Atrides in his chariot shall attend;
They slight the pledges of their former vows ; Himself thy convoy to each royal friend :
Their love is always with the lover past;

No prince will let Ulysses' heir remove
Still the succeeding flame expels the last.

Without some pledge some monument of love : Let o'er thy house some chosen maid preside, These will the caldron, these the tripod give, Till heaven decrees to bless thee with a bride. 30 From those the well-pair'd mules we shall receive, But now thy more attentive ears incline,

Or bowl emboss'd whose golden figures live. Observe the warnings of a power divine ;

To whom the youth, for prudence famed, reFor thee their saares the suitor lords shall lay

plied: In Samos' sands, or straits of Ithaca ;

O monarch, care of heaven! thy people's pride ! 103 To seize thy life shall lurk the murderous band, No friend in Ithaca, my place supplies, Ere yet thy footsteps press thy native land, No powerful hands are there, no watchful eyes No-sooner far their riot and their lust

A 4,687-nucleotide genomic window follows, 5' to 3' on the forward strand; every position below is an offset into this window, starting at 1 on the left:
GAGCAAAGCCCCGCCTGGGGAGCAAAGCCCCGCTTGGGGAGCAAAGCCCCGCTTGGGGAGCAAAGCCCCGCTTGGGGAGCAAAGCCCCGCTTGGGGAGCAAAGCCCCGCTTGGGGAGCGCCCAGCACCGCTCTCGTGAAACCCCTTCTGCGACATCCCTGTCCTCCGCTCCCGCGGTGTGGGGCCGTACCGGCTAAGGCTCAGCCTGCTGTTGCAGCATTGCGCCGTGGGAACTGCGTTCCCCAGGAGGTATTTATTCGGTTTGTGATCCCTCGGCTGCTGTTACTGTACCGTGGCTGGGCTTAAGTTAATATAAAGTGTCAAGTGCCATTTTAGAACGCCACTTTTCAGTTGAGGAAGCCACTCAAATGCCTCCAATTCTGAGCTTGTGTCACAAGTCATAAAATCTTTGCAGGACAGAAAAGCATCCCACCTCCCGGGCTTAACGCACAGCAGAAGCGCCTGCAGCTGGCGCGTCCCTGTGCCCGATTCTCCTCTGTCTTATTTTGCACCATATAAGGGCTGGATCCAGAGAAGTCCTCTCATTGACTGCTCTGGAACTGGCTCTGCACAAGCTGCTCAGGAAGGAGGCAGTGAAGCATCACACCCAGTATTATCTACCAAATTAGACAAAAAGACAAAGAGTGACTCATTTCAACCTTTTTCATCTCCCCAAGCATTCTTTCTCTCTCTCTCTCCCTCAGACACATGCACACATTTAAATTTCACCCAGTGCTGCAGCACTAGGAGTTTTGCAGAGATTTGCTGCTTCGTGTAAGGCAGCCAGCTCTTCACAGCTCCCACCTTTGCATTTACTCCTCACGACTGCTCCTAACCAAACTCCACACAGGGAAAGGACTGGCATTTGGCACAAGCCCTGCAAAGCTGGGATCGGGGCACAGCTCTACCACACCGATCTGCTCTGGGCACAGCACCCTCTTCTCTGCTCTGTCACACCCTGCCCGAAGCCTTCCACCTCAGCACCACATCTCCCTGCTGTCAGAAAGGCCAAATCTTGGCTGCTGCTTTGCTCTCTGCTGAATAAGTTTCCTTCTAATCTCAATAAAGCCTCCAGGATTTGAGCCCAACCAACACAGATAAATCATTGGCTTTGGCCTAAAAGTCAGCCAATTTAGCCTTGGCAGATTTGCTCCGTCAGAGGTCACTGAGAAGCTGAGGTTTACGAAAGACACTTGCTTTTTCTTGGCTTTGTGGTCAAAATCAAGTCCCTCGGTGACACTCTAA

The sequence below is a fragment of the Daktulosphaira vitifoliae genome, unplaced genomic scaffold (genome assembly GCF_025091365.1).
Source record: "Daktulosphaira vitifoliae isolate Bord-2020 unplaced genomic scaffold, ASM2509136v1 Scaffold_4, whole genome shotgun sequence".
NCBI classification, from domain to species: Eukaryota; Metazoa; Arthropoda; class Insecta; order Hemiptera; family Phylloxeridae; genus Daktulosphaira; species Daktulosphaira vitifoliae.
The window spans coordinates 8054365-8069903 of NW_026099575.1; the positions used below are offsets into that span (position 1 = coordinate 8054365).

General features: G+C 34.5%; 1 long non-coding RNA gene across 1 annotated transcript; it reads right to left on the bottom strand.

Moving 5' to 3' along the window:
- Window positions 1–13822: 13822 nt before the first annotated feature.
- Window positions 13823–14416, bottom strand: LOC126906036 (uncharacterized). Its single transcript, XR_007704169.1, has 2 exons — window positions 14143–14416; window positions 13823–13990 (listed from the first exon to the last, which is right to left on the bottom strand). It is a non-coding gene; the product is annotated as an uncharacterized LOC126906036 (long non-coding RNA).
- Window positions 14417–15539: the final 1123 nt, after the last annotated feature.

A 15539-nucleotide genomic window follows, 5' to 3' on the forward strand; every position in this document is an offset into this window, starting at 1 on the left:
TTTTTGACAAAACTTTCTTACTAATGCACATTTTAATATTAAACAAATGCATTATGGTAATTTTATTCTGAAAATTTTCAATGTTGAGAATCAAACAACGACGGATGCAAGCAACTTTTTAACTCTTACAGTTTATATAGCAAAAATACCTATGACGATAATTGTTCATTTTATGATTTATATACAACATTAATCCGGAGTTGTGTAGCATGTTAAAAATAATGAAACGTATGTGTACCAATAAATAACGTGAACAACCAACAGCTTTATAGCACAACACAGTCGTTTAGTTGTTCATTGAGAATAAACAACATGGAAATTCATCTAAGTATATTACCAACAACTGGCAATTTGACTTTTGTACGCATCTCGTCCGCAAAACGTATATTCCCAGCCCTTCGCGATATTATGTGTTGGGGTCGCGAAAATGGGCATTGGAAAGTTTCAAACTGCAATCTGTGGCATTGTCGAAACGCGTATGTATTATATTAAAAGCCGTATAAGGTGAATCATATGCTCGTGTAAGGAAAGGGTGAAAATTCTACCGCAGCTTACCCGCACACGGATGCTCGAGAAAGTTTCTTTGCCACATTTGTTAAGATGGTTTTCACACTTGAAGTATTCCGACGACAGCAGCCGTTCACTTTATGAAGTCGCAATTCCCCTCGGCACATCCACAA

My stores exposed, and fenceless house demand All-covering earth shall bury deep in dust ! The speediest succour from my guardian hand; Then distant from the scatter'd islands steer, Lest, in a search too anxious and too vain Nor let the night retard thy full career ;

40 of one lost joy, I loose what yet remain. Thy heavenly guardian shall instruct the gales His purpose when the generous warrior heard, To smooth thy passage and supply thy sails ; He charged the household cates to be prepared. And when at Ithaca thy labour ends,

Now with the dawn, from his adjoining home, 110 Send to the town the vessel with thy friends ;

Was Boothædes Eteoneus come;
But seek thou first the master of the swine, Swift as the word he forms the rising blaze,
(For still to thee his loyal thoughts incline ;) And o'er the coals the smoking fragments lays.
There pass the night: while he his course pursues Meantime the king, his son, and Helen, went
To bring Penelope the wish'd-for news,

Where the rich wardrobe breath'd a costly scent
That thou, safe sailing from the Pylian strand, The king selected from the glittering rows
Art come to bless her in thy native land. 50 A bowl; the prince a silver beaker chose.

Thus spoke the goddess and resumed her flight The beauteous queen revolved with careful eyes To the pure regions of eternal light.

Her various textures of unnumber'd dyes, Meanwhile Pisistratus he gently shakes,

And chose the largest ; with no vulgar art And with these words the slumbering youth awakes. Her own fair hands embroider'd every part Rise, son of Nestor; for the road prepare,

Beneath the rest it lay divinely bright, And join the harness'd coursers to the car